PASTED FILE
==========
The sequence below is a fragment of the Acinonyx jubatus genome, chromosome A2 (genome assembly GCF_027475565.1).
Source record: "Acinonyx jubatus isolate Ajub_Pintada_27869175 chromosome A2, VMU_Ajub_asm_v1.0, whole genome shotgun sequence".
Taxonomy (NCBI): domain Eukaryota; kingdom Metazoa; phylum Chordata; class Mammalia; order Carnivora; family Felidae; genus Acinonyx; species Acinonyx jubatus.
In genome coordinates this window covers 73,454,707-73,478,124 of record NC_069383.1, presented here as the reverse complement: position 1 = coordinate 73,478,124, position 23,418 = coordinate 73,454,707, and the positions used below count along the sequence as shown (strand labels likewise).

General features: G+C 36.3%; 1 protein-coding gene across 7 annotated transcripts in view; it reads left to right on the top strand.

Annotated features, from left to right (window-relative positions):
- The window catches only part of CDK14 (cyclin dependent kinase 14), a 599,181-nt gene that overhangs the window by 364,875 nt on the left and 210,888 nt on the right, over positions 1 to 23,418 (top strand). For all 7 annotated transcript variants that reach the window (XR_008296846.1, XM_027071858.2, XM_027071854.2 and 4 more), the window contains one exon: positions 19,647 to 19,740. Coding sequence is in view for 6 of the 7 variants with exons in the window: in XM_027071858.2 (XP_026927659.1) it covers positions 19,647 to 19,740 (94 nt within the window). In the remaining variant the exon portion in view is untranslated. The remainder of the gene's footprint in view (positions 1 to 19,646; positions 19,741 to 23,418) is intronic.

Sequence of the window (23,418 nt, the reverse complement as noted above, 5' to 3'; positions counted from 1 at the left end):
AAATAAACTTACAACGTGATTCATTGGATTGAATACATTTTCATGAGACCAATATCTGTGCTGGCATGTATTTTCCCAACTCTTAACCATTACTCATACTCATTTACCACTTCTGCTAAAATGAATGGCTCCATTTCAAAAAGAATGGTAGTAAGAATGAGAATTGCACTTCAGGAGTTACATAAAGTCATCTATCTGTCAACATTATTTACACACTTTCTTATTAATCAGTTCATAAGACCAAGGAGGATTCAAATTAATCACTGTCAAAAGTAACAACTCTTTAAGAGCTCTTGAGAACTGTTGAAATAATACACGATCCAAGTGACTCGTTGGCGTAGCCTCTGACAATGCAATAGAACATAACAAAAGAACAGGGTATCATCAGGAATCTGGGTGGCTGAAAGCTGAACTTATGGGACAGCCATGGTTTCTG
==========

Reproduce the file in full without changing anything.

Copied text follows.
The sequence below is a fragment of the Acinonyx jubatus genome, chromosome A2 (genome assembly GCF_027475565.1).
Source record: "Acinonyx jubatus isolate Ajub_Pintada_27869175 chromosome A2, VMU_Ajub_asm_v1.0, whole genome shotgun sequence".
Taxonomy (NCBI): domain Eukaryota; kingdom Metazoa; phylum Chordata; class Mammalia; order Carnivora; family Felidae; genus Acinonyx; species Acinonyx jubatus.
In genome coordinates this window covers 73,454,707-73,478,124 of record NC_069383.1, presented here as the reverse complement: position 1 = coordinate 73,478,124, position 23,418 = coordinate 73,454,707, and the positions used below count along the sequence as shown (strand labels likewise).

General features: G+C 36.3%; 1 protein-coding gene across 7 annotated transcripts in view; it reads left to right on the top strand.

Annotated features, from left to right (window-relative positions):
- The window catches only part of CDK14 (cyclin dependent kinase 14), a 599,181-nt gene that overhangs the window by 364,875 nt on the left and 210,888 nt on the right, over positions 1 to 23,418 (top strand). For all 7 annotated transcript variants that reach the window (XR_008296846.1, XM_027071858.2, XM_027071854.2 and 4 more), the window contains one exon: positions 19,647 to 19,740. Coding sequence is in view for 6 of the 7 variants with exons in the window: in XM_027071858.2 (XP_026927659.1) it covers positions 19,647 to 19,740 (94 nt within the window). In the remaining variant the exon portion in view is untranslated. The remainder of the gene's footprint in view (positions 1 to 19,646; positions 19,741 to 23,418) is intronic.

Sequence of the window (23,418 nt, the reverse complement as noted above, 5' to 3'; positions counted from 1 at the left end):
AAATAAACTTACAACGTGATTCATTGGATTGAATACATTTTCATGAGACCAATATCTGTGCTGGCATGTATTTTCCCAACTCTTAACCATTACTCATACTCATTTACCACTTCTGCTAAAATGAATGGCTCCATTTCAAAAAGAATGGTAGTAAGAATGAGAATTGCACTTCAGGAGTTACATAAAGTCATCTATCTGTCAACATTATTTACACACTTTCTTATTAATCAGTTCATAAGACCAAGGAGGATTCAAATTAATCACTGTCAAAAGTAACAACTCTTTAAGAGCTCTTGAGAACTGTTGAAATAATACACGATCCAAGTGACTCGTTGGCGTAGCCTCTGACAATGCAATAGAACATAACAAAAGAACAGGGTATCATCAGGAATCTGGGTGGCTGAAAGCTGAACTTATGGGACAGCCATGGTTTCTG